The Mudge gang was organized over a territory including the region for five hundred miles south of Lake Superior from Canada to Minnesota. “Old Man” Mudge was as much of a genius in some directions as he was a devil in others. Compared with him, Machiavelli was a saint. They did not confine t hem selves to woman stealing. They would run off witnesses when arrests occurred near the law. and. order line. If they could not get rid of them any other way, the witnesses were killed. Any man who showed an inclination to oppose the gang was either intimidated or murdered. Within their own ranks a rebel never got away alive. Mudge tolerated no rivals. No sea pirate was ever more bloodthirsty or vengeful. The most notorious murder he was responsible (or was that of Dan Dunn at Trout Lake. Dunn was just as bad a man as Mudge, and not so much of a sneak about it. That was really how Mudge came to get him.

Such were conditions in the iron country when I arrived. The picture cannot he overdrawn. I had gone there upon a telegram sent by Hiram D. Fisher, discoverer of the Florence mine, to Colonel H.. A. Watrous of Milwaukee, asking him to “send up a young fellow not afraid to a newspaper.” It was a weekly publication. The owner and editor, a man of culture and courage, too old and too fine for the rough pioneering and outlaws, had just “disappeared.” The gang was against all newspapers and dead against any that tried to improve conditions or oppose them in any way. Just a little time before they had burned the Manistique Pioneer office and had tried desperately but unsuccessfully to assassinate its brave editor, the late Major Clarke, a veteran of the Civil War. All along the line they had terrorized editors if possible. So the first night after I arrived they shot out my windows and shot a leg off one of the job presses, just to show me what they would do to me it I wasn’t “good.”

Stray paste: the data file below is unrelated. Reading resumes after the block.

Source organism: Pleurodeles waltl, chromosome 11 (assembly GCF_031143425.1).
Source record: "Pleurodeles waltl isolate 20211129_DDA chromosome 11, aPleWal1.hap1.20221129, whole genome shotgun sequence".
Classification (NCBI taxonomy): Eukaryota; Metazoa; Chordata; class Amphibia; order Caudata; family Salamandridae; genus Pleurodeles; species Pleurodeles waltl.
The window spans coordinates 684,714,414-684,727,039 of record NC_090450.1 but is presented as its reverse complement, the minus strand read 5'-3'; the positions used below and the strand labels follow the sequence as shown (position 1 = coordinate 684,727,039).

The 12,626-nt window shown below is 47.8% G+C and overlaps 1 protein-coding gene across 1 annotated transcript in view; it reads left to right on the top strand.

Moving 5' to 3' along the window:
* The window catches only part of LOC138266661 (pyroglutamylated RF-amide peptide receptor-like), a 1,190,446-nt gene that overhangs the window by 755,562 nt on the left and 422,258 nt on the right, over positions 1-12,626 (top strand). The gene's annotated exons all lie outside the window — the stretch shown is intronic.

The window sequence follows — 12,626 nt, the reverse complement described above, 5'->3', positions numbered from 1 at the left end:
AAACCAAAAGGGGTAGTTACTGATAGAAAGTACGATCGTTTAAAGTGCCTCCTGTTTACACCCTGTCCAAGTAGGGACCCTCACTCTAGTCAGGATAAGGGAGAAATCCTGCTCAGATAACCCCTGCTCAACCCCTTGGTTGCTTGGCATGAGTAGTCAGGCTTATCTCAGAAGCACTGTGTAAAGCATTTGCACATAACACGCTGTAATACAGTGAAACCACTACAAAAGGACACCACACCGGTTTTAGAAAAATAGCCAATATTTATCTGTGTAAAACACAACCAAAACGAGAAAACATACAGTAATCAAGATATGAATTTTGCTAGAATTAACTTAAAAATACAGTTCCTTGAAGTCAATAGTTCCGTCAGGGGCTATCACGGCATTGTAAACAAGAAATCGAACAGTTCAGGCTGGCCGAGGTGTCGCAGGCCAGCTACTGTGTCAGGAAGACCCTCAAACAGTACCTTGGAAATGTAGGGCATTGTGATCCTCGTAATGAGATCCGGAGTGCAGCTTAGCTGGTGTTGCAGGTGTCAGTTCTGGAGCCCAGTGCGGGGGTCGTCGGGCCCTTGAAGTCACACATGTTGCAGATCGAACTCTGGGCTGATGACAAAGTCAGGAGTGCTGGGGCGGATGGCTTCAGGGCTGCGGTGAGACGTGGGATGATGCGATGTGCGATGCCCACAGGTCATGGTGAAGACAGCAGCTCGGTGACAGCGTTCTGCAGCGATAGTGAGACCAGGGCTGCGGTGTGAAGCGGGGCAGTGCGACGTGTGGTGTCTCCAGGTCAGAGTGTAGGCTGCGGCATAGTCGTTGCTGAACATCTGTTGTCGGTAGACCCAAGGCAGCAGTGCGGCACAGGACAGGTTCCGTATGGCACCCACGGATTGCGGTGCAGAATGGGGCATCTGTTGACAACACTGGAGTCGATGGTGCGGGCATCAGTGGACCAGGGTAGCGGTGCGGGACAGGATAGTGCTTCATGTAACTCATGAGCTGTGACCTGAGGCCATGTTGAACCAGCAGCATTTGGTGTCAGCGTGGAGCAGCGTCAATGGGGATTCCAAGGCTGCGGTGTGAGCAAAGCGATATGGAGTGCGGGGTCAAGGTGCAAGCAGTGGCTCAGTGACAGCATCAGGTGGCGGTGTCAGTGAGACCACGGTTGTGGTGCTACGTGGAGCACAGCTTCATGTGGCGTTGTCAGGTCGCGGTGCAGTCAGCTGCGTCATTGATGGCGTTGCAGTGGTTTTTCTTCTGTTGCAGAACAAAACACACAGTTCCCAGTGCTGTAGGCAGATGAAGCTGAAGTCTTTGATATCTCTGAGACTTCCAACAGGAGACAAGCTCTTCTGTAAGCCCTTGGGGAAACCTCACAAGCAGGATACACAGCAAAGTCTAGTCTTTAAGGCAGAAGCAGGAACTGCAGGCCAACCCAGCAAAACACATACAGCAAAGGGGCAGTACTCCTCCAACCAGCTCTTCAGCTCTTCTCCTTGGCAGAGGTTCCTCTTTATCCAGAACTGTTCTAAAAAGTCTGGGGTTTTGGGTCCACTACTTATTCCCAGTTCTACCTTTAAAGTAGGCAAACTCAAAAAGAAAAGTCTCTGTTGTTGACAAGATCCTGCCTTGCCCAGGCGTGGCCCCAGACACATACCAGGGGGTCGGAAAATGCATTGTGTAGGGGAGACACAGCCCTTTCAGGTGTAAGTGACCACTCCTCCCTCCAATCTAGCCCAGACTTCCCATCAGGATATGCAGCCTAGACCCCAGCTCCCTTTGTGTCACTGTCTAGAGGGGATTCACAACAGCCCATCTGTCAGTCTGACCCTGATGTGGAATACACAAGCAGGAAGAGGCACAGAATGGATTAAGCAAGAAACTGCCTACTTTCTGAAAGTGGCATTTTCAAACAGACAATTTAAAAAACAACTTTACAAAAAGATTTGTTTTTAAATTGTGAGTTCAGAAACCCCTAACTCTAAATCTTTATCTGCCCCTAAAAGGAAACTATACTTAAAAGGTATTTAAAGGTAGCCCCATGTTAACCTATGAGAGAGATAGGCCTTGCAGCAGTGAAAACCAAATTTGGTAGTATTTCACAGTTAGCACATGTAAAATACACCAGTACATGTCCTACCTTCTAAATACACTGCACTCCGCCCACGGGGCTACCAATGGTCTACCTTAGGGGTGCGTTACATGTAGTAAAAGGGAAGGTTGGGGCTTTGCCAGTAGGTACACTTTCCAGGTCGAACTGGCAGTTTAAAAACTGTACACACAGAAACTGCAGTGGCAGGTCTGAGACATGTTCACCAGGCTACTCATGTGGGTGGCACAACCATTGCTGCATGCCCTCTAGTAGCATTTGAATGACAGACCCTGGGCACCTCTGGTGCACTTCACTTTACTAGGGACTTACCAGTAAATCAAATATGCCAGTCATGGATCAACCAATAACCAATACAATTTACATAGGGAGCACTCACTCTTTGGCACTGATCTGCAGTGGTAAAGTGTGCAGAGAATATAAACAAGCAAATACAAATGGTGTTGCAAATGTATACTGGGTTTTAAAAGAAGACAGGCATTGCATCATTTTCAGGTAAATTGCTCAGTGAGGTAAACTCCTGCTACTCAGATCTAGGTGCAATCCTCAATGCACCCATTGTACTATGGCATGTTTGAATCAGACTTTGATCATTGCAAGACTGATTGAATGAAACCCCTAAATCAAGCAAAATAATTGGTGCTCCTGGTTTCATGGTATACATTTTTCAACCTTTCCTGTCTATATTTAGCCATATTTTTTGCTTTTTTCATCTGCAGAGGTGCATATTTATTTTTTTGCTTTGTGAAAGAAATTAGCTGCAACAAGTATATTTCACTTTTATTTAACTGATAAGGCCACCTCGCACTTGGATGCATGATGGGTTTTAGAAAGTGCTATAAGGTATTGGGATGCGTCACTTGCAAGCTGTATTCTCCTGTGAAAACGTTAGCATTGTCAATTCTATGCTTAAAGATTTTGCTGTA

A short time before that the gang had gotten down on Captain William E. Dickinson, superintendent of the Commonwealth mine, two miles from Florence. Captain Dickinson had come there from the New York mine in one of the older Lake Superior districts. He was fearless and a man of order and high ideals. With a fine family of young children, he felt the necessity of improving conditions. Successful in his previous environment, he did not apprehend serious trouble. But he did not correctly take the measure of the desperate characters who made up the Mudge gang. Hardly had he started to move against them before they stole his little son Willie. They sent him word that if he fought them they would kill the child. It was a knife in his heart, the wound of which finally carried him to his grave. Captain Dickinson spent money, followed clews, sent spies to join the gang and gave up every thought except the recovery of his little son. It is nearly forty years ago now. Captain Dickinson has gone to his final reward. Where Willie Dickinson is or what became of him or whether he is dead or alive, is a mystery to this day. It is the most piteous tragedy of scores enacted by the iron pirates.

Something had to be done. I began a study of the situation in detail. The encouraging fact was developed that the law. abiding citizens outnumbered the outlaws. A majority of them were timid and could not be depended upon to act, but we could be certain that not many of them would openly join the leeches. Many men with families deplored conditions but feared that a war on the toughs would hurt business. Hasn’t it been always so? Then to my amazement and chagrin, for I was only twenty. three years old and to a degree unsophisticated, I uncovered the fact that that Borgia of a Mina Mudge had something on half or more of the merchants, who thought easily or made that excuse to their conscience, that they had to be good fellows and go to her place with the miners and woodsmen in order to get business. The outlaws laws were able to keep close tab on the plans of any who threat. coed them through these dwellers in the twilight zone of morals.